Medtronic, Inc. announced on December 3, 2012, CE (Conformité Européenne) Mark approval of its innovative Sentrino® Continuous Glucose Management System, the first minimally invasive continuous glucose monitoring (CGM) system specifically designed for use in hospital critical care units (CCU). The Sentrino CGM System provides real-time trend data that serves as an early warning system, allowing clinicians to appropriately intervene to prevent glycemic excursions and maximize the patient’s time in the target range. In addition, the system integrates simply into the clinical workflow in the hospital to improve the quality and efficiency of maintaining glucose control.
Improved glucose management in critical care patients may reduce morbidity, mortality and the length of stay.<1-3> While glucose control is a standard practice for diabetic and non-diabetic patients in the CCU, it’s difficult to achieve. The Sentrino CGM System and the trending data it provides help optimize glucose management practices. Sentrino is an investigational device only in the US and not approved for sale in the US.
“Introduction of the CGM technology in critically ill patients is a high priority that will help improve our insight in insulin resistance, will increase understanding of the effects of glycemic variability and will facilitate any blood glucose control strategy. Using the Sentrino CGM System for my intensive care patients will alert me to impending hypo or hyperglycemia, and will be invaluable in better maintaining glucose control,” said Prof. M.J. Schultz, MD, PhD, in the Intensive Care Medicine Department at Academisch Medisch Centrum (AMC) in Amsterdam.
Sentrino continuously displays the patient’s interstitial glucose value in real time on its monitor, and it provides predictive alarms and alerts if the patient’s glucose values fall outside the target range selected by the physician so clinicians can react proactively. It enables clinicians to transition to an event-based protocol from a time-based measurement protocol, which is the current standard of care with blood glucose measurements taken every two-to-four hours.
The Sentrino CGM System was designed to address the unique needs of critical care patients with a highly innovative design and unique ability to integrate into clinical protocols including:
- Redundant sensing technology that optimizes signal reliability for more accurate visibility of glycemic variability.
- A minimally invasive, subcutaneous sensor customized for the critical care patient and inserts quickly and easily with low complication rates.
- A novel drug interference rejection technology that ensures minimal interference with the wide array of pharmaceuticals used in the critical care unit.
- An easily configurable system that integrates simply into clinical workflow.
“Despite its many benefits, good glycemic control is difficult to achieve in the CCU, and that’s why we developed Sentrino. Medtronic has a decade of CGM expertise, and we coupled it with extensive clinical research to develop the Sentrino CGM System for critically ill patients,” said Greg Meehan, vice president and general manager of the Continuous Glucose Monitoring business at Medtronic. “Given the market need for CGM in CCU patients, we believe the market potential will exceed $1 billion globally.”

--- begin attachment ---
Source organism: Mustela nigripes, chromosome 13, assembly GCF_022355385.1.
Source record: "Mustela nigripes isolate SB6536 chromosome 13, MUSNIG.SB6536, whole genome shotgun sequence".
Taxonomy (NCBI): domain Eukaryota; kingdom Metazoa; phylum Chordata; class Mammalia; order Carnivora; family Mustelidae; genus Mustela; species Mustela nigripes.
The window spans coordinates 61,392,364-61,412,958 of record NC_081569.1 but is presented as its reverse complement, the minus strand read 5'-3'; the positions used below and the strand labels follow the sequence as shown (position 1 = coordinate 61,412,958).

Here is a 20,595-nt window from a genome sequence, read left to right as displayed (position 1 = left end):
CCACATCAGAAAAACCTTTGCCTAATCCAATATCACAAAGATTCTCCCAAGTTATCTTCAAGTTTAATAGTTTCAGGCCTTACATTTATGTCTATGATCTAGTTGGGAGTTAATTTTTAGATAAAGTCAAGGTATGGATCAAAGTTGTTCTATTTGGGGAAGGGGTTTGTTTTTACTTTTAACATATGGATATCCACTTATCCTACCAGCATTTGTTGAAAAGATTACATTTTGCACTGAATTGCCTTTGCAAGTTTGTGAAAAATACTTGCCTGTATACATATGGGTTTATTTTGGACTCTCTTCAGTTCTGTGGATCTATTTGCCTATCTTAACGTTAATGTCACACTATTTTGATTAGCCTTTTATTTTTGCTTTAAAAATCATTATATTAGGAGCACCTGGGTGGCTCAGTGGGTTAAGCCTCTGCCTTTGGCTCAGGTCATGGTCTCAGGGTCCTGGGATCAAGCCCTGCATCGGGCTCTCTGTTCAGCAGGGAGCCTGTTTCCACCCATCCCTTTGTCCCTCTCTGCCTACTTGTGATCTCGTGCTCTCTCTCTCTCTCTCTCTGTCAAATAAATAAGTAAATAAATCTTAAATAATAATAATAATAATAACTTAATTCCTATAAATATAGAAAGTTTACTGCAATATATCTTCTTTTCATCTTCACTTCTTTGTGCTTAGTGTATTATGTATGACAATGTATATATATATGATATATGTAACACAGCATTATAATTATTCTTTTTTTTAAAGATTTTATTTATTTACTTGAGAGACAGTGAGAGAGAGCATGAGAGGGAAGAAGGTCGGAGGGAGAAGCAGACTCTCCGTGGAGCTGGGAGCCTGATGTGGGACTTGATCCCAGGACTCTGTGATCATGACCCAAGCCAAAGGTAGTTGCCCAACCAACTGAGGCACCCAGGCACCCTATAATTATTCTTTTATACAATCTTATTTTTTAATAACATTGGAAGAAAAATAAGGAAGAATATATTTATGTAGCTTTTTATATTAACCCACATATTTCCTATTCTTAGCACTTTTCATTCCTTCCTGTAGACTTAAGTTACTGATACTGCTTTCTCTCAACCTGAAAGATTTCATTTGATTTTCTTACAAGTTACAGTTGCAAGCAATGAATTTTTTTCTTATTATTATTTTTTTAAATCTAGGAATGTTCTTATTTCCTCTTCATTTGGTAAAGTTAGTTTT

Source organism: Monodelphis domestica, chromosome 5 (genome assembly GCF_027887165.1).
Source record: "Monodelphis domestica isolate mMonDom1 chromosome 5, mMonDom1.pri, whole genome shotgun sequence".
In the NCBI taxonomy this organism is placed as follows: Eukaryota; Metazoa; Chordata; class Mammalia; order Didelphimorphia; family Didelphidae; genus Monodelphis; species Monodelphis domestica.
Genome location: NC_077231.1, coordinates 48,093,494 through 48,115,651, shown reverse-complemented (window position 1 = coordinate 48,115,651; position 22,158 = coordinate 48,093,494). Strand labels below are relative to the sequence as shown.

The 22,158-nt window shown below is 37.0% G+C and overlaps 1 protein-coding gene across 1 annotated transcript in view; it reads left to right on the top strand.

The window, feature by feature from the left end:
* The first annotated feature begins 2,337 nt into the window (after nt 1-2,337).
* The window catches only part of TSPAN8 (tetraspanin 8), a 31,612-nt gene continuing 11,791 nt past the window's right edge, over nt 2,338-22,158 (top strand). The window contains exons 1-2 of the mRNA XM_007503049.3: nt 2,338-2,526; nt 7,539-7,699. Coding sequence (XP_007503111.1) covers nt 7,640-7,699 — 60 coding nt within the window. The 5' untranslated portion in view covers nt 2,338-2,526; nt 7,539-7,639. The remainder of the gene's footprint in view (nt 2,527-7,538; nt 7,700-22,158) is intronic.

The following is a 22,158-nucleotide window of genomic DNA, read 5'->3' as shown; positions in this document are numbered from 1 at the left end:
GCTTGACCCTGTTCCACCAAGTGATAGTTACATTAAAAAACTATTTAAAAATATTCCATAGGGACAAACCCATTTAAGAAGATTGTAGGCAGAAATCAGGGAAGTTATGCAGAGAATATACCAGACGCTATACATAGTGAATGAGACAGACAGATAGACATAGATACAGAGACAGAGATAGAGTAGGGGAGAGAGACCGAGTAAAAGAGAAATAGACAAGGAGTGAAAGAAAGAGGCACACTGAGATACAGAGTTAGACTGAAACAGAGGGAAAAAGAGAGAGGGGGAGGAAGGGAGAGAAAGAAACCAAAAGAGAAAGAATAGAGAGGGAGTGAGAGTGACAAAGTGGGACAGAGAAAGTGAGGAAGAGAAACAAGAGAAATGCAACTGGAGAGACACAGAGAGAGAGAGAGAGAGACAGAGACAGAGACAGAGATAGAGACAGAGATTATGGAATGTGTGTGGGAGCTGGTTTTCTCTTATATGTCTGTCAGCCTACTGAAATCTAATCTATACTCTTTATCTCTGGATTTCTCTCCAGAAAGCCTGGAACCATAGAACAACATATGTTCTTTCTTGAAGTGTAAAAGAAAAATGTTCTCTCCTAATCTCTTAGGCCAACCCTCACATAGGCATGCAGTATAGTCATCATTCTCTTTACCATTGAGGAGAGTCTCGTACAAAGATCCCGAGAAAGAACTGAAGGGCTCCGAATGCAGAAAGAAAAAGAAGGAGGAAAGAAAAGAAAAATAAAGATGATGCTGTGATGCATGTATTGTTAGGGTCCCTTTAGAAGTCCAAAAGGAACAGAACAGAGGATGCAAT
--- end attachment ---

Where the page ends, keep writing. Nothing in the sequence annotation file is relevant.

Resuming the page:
About Hospital-based Continuous Glucose Monitoring (CGM)
Glucose control is a standard practice in critical care units whether or not patients have diabetes because it improves outcomes. Over the past 10 years, CGM has been evaluated in monitoring glucose trends in critically ill patients, yielding positive results<4-8> with investigators achieving significantly lower rates of hypoglycemic events (BG < 2.2 mmol/L, 40 mg/dL).<8> CGM provides a more complete picture because it reveals high and low glucose levels that periodic blood glucose testing might miss. This trending data allows clinicians to appropriately intervene to prevent glycemic excursions and maximize the patient’s time in the target range. The information provided by CGM is intended to supplement, not replace, readings obtained from approved blood glucose measuring devices and should be confirmed prior to making therapy adjustments.
- Krinsley JS, Schultz MJ, Spronk PE, et al. Mild hypoglycemia is independently associated with increased mortality in the critically ill. Crit Care. 2011;15(4):R173.
- Krinsley JS, Schulz MJ, Spronk PE, et al. Mild hypoglycemia is strongly associated with increased intensive care unit length of stay. Ann Intensive Care. 2011;1:49.
- Van den Berghe G, Wouters P, Weekers F, et al. Intensive insulin therapy in critically ill patients. N Engl J Med. 2001;345(19):1359-1367.
- Brunner R, Kitzberger R, Miehsler W, et al., Accuracy and reliability of a subcutaneous continuous glucose-monitoring system in critically ill patients. Crit Care Med. 2011; 39:1-6.
- Holzinger U, Warszawska J, Kitzberger R, et al., Impact of shock requiring norepinephrine on the accuracy and reliability of subcutaneous continuous glucose monitoring. Intensive Care Med. 2009; 35:1383-1389.
- Monsod TP, Glanagan DE, Rife F, et al., Do sensor glucose levels accurately predict plasma glucose concentrations during hypoglycemia and hyperinsulinemia? Diabetes Care. 2002; 25:889-893.
- Corstjens AM, Ligtenberg JJM, Van der Horst ICC, et al., Accuracy and feasibility of point-of-care and continuous blood glucose analyses in critically ill ICU patients. Crit Care. 2006;10(5):R135. Available at http://ccforum.com/content/10/5/R135.
- Holzinger U, Warszawska J, Kitzberger R, et al., Real-time continuous glucose monitoring in critically ill patients. Diabetes Care. 2010; 33:467-472.